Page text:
Aphids are the most common pests found in your garden. These sap-sucking creepy crawlies are regularly seen bolstering in bunches on new plant growth. They suck the fluids from leaves and flowers that the plant uses to distribute nutrients, which turns the leaves a mottled yellow color and stunts growth. Aphids swarm both gardens and farms, and on the off chance that they happen to influence it inside, they to can turn into an issue on houseplants, as well. Let’s discuss what are aphids, what are the symptoms & how to identify aphid damage?
Aphids are also known as plant lice. They are the small sap-sucking insects. There are approximately 4,000 aphid species found throughout the world. Most of the aphid species are green, but some species are white, brown, red or black in color. Aphids are small, soft bodied, pear-shaped insects, that have specialized mouths to suck the fluids from leaves and flowers. Adult aphids have antennae, although they may or may not have wings. Generally adults are wingless, but some can grow wings, especially if populations are high, so they can move on to begin a new colony.
The Aphid life cycle is between 1 week and 40 days. Female aphids give birth to live female nymphs, bypassing the egg stage. Young nymphs increase gradually in size and within a week give birth to many more nymphs. This process is repeated several times and results in huge population explosions.Most aphids, except for the sexual forms, do not have to mate in order to reproduce, and they produce live young, rather than eggs. Fortunately, this rapid reproduction is kept in check by natural predators, environmental factors, and chemical controls.
Identify Aphid Damage
Effective aphid control is essential for the overall health of your organic garden. If certain plant roots are attacked by aphids, the plant may shrivel and die, particularly those of young plants or new growth. Aphids prefer the bottoms of leaves rather than the top, and they are so small they can be difficult to see at a glance. Nymphs and adults feed on plant juices, attacking leaves, stems, buds, flowers, fruit, and/or roots, depending on species. Most aphids especially like succulent or new growth. It’s important to keep a watchful eye on your plants for signs of aphid damage, since the aphids themselves may not be visible.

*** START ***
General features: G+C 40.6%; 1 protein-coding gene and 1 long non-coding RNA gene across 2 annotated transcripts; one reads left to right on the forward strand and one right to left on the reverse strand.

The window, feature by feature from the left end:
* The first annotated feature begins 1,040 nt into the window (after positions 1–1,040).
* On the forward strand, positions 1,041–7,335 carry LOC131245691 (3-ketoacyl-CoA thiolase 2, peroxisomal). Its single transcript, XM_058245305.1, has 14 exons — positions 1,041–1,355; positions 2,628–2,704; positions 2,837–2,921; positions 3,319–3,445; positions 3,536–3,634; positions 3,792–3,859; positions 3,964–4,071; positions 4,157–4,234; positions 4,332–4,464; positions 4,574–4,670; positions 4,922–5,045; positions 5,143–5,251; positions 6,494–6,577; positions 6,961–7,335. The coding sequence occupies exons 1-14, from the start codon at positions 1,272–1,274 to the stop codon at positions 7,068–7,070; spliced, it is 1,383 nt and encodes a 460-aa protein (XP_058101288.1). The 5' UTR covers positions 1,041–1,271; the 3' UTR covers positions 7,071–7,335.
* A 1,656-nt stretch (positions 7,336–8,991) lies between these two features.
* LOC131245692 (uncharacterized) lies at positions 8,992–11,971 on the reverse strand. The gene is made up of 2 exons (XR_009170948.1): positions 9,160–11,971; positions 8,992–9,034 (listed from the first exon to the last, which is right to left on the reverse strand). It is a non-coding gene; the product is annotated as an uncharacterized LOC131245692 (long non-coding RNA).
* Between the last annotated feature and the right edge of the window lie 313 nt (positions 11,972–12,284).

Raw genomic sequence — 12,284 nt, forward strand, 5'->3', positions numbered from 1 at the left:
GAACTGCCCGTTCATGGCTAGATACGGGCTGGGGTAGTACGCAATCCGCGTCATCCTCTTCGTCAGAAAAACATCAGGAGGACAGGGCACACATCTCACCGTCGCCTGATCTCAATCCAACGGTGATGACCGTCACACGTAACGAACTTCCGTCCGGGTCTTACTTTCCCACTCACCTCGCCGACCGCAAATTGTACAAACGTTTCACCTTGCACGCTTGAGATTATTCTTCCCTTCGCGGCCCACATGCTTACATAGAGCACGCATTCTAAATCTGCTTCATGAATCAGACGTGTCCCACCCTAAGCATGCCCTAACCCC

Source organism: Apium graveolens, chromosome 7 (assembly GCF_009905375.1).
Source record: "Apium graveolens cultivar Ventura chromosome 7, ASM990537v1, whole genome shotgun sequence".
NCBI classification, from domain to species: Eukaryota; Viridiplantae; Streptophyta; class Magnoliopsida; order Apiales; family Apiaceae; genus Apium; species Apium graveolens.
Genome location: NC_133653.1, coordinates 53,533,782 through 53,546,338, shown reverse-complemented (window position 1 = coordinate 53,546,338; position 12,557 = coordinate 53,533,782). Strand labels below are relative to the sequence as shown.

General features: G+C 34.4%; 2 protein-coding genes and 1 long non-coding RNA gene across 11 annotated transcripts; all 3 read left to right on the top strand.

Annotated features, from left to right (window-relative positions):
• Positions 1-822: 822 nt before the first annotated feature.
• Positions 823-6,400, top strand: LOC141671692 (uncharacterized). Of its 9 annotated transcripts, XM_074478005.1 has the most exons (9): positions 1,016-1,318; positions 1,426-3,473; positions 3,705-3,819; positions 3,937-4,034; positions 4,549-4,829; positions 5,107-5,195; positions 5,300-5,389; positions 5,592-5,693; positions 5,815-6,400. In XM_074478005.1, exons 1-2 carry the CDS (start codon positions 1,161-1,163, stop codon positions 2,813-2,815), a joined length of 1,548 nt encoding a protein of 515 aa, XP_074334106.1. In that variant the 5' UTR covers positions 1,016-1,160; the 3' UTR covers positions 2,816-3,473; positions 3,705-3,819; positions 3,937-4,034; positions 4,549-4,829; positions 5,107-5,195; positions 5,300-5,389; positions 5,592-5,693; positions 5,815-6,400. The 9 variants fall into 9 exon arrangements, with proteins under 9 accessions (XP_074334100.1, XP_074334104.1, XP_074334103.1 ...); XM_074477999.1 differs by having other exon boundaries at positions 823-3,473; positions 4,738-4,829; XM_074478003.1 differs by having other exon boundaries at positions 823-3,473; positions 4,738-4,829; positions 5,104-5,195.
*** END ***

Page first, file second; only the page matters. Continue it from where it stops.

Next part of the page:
Symptoms Aphid Damage
Keep an eye out for some of the following indicators:
- Aphids produce a sweet, sticky excretion known as honeydew, and if you notice a substance on your plants that feels sticky, it may mean aphids are living on the plant.
- The honeydew can sometimes develop a fungal growth called sooty mold, causing branches and leaves to appear black.
- There may be an increase in the ant population surrounding an infested plant. Since the aphids’ honeydew is high in sugar, it attracts the ants to the plant.
- Look for misshapen, curling, stunted, or yellow leaves. Be sure to check the undersides of leaves, aphids love to hide there.
- Flowers or fruit can become distorted or deformed due to feeding aphids.
- Some aphid species cause galls to form on roots or leaves.
- Aphids may transmit viruses to certain plants, and also attract other insects that prey on them, such as ladybugs.
Damage Caused By Them
Here are some of the common results of an aphid infestation:
- Aphids can transfer diseases from one plant to another.
- Plants may stop growing or have yellowing leaves.
- If certain plant roots are attacked by aphids, the plant may shrivel and die, particularly those of young plants or new growth.
- Aphids deplete the plant’s fluids and nutrients from all parts, including leaves, stems, new growth, and flowers, so plant growth may also be impacted.
- Aphids tend to colonize on new growth and flower buds, so, flowers, buds, or new growth may appear stunted, distorted, or otherwise unhealthy.
- The presence of honeydew may encourage the growth of fungi, such as sooty mold fungus and others which can cause further damage to your plants.
- Pinch or prune off heavily infested leaves or other plant parts.
- Try spraying cold water on the leaves; sometimes all aphids need is a cool blast to dislodge them.
- Dust plants with flour. It constipates the pests.
- Use commercially available biological aphid controls or by spraying with insecticidal soap or horticultural oil.